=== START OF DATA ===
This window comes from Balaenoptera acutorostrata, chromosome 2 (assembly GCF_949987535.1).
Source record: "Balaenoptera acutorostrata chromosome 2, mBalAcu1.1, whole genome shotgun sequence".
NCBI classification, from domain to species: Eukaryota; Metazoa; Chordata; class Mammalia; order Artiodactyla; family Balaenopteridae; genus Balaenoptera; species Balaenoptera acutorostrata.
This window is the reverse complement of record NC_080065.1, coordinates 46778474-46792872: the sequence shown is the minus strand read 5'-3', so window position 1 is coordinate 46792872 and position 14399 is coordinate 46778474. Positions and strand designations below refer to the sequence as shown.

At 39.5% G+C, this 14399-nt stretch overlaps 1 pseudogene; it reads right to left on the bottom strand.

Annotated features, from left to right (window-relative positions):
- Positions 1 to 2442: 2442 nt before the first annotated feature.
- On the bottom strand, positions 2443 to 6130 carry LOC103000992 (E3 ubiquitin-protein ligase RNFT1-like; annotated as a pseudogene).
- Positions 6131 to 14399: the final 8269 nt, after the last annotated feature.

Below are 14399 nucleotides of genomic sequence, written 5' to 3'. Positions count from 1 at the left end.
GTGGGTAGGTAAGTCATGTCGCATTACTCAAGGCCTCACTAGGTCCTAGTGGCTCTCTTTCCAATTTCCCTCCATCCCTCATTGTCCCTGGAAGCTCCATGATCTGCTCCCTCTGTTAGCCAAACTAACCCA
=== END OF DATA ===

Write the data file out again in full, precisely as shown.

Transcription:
This window comes from Balaenoptera acutorostrata, chromosome 2 (assembly GCF_949987535.1).
Source record: "Balaenoptera acutorostrata chromosome 2, mBalAcu1.1, whole genome shotgun sequence".
NCBI classification, from domain to species: Eukaryota; Metazoa; Chordata; class Mammalia; order Artiodactyla; family Balaenopteridae; genus Balaenoptera; species Balaenoptera acutorostrata.
This window is the reverse complement of record NC_080065.1, coordinates 46778474-46792872: the sequence shown is the minus strand read 5'-3', so window position 1 is coordinate 46792872 and position 14399 is coordinate 46778474. Positions and strand designations below refer to the sequence as shown.

At 39.5% G+C, this 14399-nt stretch overlaps 1 pseudogene; it reads right to left on the bottom strand.

Annotated features, from left to right (window-relative positions):
- Positions 1 to 2442: 2442 nt before the first annotated feature.
- On the bottom strand, positions 2443 to 6130 carry LOC103000992 (E3 ubiquitin-protein ligase RNFT1-like; annotated as a pseudogene).
- Positions 6131 to 14399: the final 8269 nt, after the last annotated feature.

Below are 14399 nucleotides of genomic sequence, written 5' to 3'. Positions count from 1 at the left end.
GTGGGTAGGTAAGTCATGTCGCATTACTCAAGGCCTCACTAGGTCCTAGTGGCTCTCTTTCCAATTTCCCTCCATCCCTCATTGTCCCTGGAAGCTCCATGATCTGCTCCCTCTGTTAGCCAAACTAACCCA